Birth/Rebirth: The Call of Midwifery
Guest Post by Sara
Sara, a native of San Francisco, is currently living in Salt Lake City, Utah, and is working as a midwife’s apprentice as she completes her specialization at the Midwives College of Utah.
Many are called, but few are chosen.
I have been called to the work of midwifery. I did not choose this calling – it chose me. It was, however, up to me to answer the call. I was fortunate to witness birth for the first time at the age of 14. Ever since that day in November, I felt changed. As I navigated my way through my teenage years and on into college, I was fortunate to be able to view women as strong beings, not weak or submissive creatures. I had seen the power that a woman in labor can possess. Not only did I see it, I felt it. It was this feeling that eventually led me to begin my apprenticeship to become a midwife.
While so much of what I do is physically and academically taxing, there is a great spiritual reward. I feel a spiritual buoyancy as I learn of midwives that have gone before me, my foremothers. There is legacy left by our foremothers. Many nights, as a keeper of the night, I feel their support. I also feel that I must uphold a reverence for the love of the female form. I must respect all women, welcome all children, embrace all partners. This is not an easy task- and I am not alone.
I remember when I first learned of one of our foremothers and fellow midwife, Ellis Reynolds Shipp. Ellis was one of the first female doctors in Utah, and founder of The School of Nursing and Obstetrics. She delivered over 5,000 babies and oversaw the training of nearly 500 licensed midwives. Ellis was a sanctifier of the female body. Last year, after being awoken in the early morning, I found myself talking with the grandmother in the home. This grandmother spoke of her great-grandmother, the very Ellis Reynolds Shipp. As this woman told me the title of her great-grandmother’s biography, I felt chills sweep over my body: ”While Others Slept.” There is no truer statement that sums up how I was feeling that afternoon, and how I have felt countless nights as I drive through the night, guided by our moon. While others sleep, the midwives work.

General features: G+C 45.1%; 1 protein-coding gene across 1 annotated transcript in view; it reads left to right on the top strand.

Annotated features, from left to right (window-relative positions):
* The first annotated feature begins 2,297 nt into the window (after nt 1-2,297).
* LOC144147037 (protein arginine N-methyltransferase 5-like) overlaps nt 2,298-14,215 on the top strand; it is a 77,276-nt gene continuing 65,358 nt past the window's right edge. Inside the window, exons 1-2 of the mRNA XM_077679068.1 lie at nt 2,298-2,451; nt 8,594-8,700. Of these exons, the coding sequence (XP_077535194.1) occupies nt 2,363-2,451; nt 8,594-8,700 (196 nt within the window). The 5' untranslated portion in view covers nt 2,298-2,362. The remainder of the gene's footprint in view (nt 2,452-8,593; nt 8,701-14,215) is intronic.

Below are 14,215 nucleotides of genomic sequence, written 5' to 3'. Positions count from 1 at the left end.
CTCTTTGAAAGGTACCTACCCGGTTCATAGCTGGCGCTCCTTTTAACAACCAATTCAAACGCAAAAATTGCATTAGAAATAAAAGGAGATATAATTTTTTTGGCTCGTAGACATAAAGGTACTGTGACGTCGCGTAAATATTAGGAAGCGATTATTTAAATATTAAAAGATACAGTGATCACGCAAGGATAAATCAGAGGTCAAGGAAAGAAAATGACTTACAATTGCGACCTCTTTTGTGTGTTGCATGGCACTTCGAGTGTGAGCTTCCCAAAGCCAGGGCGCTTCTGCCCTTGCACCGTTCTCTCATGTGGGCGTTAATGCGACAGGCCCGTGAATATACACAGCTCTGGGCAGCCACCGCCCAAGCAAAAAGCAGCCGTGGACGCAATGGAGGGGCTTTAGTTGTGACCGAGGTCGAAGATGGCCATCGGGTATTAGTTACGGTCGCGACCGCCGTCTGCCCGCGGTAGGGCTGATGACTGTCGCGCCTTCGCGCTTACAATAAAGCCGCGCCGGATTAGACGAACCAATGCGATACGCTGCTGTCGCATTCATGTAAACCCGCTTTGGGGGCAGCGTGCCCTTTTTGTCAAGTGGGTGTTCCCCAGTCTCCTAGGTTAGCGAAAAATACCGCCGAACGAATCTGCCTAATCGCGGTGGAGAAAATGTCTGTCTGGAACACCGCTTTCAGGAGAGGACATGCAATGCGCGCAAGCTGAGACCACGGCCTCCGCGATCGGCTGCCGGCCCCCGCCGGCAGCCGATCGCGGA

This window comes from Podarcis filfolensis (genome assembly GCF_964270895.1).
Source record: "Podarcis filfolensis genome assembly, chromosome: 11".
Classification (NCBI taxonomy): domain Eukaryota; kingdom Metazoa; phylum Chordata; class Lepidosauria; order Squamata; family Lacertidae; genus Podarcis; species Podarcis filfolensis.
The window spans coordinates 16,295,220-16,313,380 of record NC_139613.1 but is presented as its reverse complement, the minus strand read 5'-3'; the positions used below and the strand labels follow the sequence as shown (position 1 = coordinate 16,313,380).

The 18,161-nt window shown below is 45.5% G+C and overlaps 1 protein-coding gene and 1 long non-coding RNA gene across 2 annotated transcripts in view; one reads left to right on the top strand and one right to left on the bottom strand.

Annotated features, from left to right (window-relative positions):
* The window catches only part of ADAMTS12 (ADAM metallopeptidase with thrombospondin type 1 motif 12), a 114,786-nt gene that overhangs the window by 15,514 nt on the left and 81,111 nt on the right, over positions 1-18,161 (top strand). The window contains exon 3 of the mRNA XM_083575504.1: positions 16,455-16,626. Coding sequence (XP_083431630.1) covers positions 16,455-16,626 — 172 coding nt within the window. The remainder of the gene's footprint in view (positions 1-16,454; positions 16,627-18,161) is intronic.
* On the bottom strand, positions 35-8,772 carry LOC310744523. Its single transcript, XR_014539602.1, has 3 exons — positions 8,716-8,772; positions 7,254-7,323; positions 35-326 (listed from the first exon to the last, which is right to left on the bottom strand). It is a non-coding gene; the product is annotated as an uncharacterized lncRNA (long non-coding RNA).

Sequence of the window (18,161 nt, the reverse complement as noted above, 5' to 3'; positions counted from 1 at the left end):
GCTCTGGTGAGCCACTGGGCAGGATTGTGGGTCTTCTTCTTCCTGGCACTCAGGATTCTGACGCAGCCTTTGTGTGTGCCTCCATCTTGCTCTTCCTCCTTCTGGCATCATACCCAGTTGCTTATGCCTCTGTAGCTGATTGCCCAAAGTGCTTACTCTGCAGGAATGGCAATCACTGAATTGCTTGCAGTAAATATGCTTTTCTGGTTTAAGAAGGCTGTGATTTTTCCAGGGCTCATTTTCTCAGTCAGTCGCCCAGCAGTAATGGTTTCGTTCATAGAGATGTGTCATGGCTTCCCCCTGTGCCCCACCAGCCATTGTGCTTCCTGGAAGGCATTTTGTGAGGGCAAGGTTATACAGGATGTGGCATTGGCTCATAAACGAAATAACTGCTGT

There is an entire world happening once the sun goes to sleep. As the moon rises, so do the midwives. The night is our time. It is not a scary time, but a time of revitalization and invigoration. It is a time when some of the most tender needs are attended to. It is a time when all other distractions are laid to rest, and the transformation of women from womanhood to motherhood is our number one priority.
I am a keeper of the night. But I am not alone. As birth is a female realm, it makes sense to my spirit that our Heavenly Mother’s influence is near. Our Heavenly Parents have entrusted me to welcome their children earthside, and Heavenly Mother is keeping watch. I feel her presence near. Sometimes I feel that the room is full, filled with hosts of Heaven. And sometimes I feel just our Heavenly Mother’s influence, leading me and guiding me as I welcome a new spirit to our earth, into our realm.
I am called to the work. And I must answer.